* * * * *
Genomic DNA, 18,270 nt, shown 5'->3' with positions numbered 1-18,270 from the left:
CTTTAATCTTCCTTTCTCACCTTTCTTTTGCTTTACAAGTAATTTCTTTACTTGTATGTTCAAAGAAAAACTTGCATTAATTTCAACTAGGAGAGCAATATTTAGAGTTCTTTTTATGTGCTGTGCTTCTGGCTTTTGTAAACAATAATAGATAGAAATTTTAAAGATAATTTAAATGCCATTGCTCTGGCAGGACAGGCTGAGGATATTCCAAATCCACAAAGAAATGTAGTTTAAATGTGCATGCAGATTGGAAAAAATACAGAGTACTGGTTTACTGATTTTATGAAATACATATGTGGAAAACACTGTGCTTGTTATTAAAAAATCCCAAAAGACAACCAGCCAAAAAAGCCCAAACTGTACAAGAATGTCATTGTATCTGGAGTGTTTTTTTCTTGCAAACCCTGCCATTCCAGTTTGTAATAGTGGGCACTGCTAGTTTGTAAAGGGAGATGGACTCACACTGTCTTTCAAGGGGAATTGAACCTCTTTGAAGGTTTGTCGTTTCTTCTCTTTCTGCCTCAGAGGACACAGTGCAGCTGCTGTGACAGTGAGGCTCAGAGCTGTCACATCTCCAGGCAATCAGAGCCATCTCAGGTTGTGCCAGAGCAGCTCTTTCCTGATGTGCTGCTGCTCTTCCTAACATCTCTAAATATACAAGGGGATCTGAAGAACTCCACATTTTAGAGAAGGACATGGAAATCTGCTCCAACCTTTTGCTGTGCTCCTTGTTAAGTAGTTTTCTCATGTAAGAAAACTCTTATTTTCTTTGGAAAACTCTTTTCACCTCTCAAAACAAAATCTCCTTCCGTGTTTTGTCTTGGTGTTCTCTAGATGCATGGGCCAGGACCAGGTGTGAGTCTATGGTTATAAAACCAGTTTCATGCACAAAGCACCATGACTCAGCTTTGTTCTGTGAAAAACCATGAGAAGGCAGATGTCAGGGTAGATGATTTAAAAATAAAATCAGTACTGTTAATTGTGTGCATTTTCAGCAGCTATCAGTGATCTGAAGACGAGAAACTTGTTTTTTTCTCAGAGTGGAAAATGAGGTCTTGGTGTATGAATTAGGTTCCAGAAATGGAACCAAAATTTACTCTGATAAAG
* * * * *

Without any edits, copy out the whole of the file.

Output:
Genomic DNA, 18,270 nt, shown 5'->3' with positions numbered 1-18,270 from the left:
CTTTAATCTTCCTTTCTCACCTTTCTTTTGCTTTACAAGTAATTTCTTTACTTGTATGTTCAAAGAAAAACTTGCATTAATTTCAACTAGGAGAGCAATATTTAGAGTTCTTTTTATGTGCTGTGCTTCTGGCTTTTGTAAACAATAATAGATAGAAATTTTAAAGATAATTTAAATGCCATTGCTCTGGCAGGACAGGCTGAGGATATTCCAAATCCACAAAGAAATGTAGTTTAAATGTGCATGCAGATTGGAAAAAATACAGAGTACTGGTTTACTGATTTTATGAAATACATATGTGGAAAACACTGTGCTTGTTATTAAAAAATCCCAAAAGACAACCAGCCAAAAAAGCCCAAACTGTACAAGAATGTCATTGTATCTGGAGTGTTTTTTTCTTGCAAACCCTGCCATTCCAGTTTGTAATAGTGGGCACTGCTAGTTTGTAAAGGGAGATGGACTCACACTGTCTTTCAAGGGGAATTGAACCTCTTTGAAGGTTTGTCGTTTCTTCTCTTTCTGCCTCAGAGGACACAGTGCAGCTGCTGTGACAGTGAGGCTCAGAGCTGTCACATCTCCAGGCAATCAGAGCCATCTCAGGTTGTGCCAGAGCAGCTCTTTCCTGATGTGCTGCTGCTCTTCCTAACATCTCTAAATATACAAGGGGATCTGAAGAACTCCACATTTTAGAGAAGGACATGGAAATCTGCTCCAACCTTTTGCTGTGCTCCTTGTTAAGTAGTTTTCTCATGTAAGAAAACTCTTATTTTCTTTGGAAAACTCTTTTCACCTCTCAAAACAAAATCTCCTTCCGTGTTTTGTCTTGGTGTTCTCTAGATGCATGGGCCAGGACCAGGTGTGAGTCTATGGTTATAAAACCAGTTTCATGCACAAAGCACCATGACTCAGCTTTGTTCTGTGAAAAACCATGAGAAGGCAGATGTCAGGGTAGATGATTTAAAAATAAAATCAGTACTGTTAATTGTGTGCATTTTCAGCAGCTATCAGTGATCTGAAGACGAGAAACTTGTTTTTTTCTCAGAGTGGAAAATGAGGTCTTGGTGTATGAATTAGGTTCCAGAAATGGAACCAAAATTTACTCTGATAAAG